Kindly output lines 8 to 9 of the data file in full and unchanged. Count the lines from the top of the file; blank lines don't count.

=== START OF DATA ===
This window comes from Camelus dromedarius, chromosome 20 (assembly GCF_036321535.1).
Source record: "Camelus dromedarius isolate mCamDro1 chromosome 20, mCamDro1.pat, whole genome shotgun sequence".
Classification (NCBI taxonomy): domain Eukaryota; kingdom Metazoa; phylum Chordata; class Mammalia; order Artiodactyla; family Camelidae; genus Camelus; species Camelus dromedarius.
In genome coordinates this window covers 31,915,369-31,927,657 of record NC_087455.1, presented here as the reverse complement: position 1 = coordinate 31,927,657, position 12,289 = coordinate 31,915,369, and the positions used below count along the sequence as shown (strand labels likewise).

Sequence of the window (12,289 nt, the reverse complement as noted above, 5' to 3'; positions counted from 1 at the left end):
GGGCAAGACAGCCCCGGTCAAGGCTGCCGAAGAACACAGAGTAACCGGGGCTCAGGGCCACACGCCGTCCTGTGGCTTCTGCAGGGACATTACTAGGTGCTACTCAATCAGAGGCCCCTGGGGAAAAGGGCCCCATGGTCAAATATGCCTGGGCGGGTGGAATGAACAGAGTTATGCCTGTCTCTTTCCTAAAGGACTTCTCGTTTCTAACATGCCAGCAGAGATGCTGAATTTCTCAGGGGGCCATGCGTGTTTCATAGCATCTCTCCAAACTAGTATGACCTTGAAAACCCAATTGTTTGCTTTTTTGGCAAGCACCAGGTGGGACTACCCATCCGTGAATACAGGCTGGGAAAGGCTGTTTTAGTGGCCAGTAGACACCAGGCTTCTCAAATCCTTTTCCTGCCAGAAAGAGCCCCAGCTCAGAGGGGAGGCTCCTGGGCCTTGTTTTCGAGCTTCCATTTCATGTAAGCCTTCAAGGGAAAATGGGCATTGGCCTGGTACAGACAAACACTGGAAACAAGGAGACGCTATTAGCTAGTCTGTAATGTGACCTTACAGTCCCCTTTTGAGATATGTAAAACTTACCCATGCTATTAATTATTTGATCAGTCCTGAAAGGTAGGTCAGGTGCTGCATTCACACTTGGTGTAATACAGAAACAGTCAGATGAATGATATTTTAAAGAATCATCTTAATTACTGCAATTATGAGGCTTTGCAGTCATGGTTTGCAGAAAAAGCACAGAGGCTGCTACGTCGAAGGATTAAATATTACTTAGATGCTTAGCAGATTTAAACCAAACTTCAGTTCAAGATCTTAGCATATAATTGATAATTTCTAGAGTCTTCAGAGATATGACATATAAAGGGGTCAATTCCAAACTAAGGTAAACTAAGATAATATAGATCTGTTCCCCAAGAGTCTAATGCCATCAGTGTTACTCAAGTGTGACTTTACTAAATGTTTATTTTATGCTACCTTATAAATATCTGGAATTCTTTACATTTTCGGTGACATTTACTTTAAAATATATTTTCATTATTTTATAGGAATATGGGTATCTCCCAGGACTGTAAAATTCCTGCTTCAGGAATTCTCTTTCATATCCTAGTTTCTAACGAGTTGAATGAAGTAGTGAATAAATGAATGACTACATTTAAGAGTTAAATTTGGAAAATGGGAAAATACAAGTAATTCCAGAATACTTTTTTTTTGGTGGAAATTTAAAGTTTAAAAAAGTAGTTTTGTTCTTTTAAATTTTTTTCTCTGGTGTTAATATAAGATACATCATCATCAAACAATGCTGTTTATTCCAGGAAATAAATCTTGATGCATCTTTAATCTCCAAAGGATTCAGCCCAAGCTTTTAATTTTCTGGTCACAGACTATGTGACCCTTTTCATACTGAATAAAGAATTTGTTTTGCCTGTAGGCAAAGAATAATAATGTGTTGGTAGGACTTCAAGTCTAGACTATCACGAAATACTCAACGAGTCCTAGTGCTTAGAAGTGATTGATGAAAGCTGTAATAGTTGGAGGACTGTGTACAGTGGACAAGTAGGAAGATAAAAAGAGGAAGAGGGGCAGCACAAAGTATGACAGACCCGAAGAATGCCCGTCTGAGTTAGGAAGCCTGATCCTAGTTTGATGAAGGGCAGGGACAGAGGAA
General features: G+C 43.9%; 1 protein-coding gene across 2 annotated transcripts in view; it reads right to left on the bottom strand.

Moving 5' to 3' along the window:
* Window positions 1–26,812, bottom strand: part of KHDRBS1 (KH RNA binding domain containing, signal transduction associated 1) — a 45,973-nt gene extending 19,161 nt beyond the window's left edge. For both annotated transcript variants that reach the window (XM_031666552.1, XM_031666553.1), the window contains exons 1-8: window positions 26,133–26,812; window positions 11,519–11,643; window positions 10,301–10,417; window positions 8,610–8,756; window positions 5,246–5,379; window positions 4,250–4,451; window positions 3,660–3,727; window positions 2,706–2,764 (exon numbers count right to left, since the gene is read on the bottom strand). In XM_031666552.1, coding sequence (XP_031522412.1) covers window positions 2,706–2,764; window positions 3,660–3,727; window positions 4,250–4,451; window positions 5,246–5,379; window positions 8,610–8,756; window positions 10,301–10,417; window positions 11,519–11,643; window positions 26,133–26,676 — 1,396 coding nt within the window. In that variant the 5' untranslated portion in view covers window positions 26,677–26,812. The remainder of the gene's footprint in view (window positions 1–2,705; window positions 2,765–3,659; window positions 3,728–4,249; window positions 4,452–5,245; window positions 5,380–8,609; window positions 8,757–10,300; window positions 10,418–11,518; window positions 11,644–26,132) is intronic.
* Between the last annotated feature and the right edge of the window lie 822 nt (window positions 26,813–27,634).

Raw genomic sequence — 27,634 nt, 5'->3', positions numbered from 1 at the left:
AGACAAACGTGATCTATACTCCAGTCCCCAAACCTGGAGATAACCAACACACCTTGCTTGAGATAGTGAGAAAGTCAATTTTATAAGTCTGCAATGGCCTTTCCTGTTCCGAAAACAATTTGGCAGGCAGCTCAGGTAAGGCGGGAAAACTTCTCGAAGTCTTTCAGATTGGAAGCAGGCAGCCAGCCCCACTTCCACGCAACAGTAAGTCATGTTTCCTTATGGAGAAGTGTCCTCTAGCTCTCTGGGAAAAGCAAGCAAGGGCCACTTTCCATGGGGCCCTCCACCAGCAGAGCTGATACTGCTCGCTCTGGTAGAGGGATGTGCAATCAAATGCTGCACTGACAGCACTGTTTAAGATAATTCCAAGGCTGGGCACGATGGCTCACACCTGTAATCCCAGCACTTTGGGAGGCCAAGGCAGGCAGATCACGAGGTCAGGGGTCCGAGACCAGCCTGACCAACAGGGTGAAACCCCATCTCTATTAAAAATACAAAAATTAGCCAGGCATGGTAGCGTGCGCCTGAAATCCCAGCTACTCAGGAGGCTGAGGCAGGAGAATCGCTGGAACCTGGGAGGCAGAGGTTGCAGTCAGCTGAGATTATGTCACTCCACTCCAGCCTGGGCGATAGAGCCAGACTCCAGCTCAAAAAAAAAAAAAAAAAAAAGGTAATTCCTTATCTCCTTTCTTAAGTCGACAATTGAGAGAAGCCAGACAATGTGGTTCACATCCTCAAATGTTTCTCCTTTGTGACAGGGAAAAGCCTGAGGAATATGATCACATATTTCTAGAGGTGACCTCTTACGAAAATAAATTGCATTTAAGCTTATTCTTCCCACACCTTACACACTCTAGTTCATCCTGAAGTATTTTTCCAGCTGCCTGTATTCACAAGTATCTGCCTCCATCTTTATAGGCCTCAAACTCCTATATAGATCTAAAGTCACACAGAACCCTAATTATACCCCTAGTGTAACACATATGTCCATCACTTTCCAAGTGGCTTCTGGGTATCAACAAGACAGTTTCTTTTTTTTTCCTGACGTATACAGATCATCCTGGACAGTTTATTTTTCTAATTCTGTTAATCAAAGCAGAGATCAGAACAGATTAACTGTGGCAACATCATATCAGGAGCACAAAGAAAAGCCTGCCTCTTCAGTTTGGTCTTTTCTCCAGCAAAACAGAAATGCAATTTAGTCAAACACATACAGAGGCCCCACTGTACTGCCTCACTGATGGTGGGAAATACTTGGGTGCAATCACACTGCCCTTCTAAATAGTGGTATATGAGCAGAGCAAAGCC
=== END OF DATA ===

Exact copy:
Moving 5' to 3' along the window:
* Window positions 1–26,812, bottom strand: part of KHDRBS1 (KH RNA binding domain containing, signal transduction associated 1) — a 45,973-nt gene extending 19,161 nt beyond the window's left edge. For both annotated transcript variants that reach the window (XM_031666552.1, XM_031666553.1), the window contains exons 1-8: window positions 26,133–26,812; window positions 11,519–11,643; window positions 10,301–10,417; window positions 8,610–8,756; window positions 5,246–5,379; window positions 4,250–4,451; window positions 3,660–3,727; window positions 2,706–2,764 (exon numbers count right to left, since the gene is read on the bottom strand). In XM_031666552.1, coding sequence (XP_031522412.1) covers window positions 2,706–2,764; window positions 3,660–3,727; window positions 4,250–4,451; window positions 5,246–5,379; window positions 8,610–8,756; window positions 10,301–10,417; window positions 11,519–11,643; window positions 26,133–26,676 — 1,396 coding nt within the window. In that variant the 5' untranslated portion in view covers window positions 26,677–26,812. The remainder of the gene's footprint in view (window positions 1–2,705; window positions 2,765–3,659; window positions 3,728–4,249; window positions 4,452–5,245; window positions 5,380–8,609; window positions 8,757–10,300; window positions 10,418–11,518; window positions 11,644–26,132) is intronic.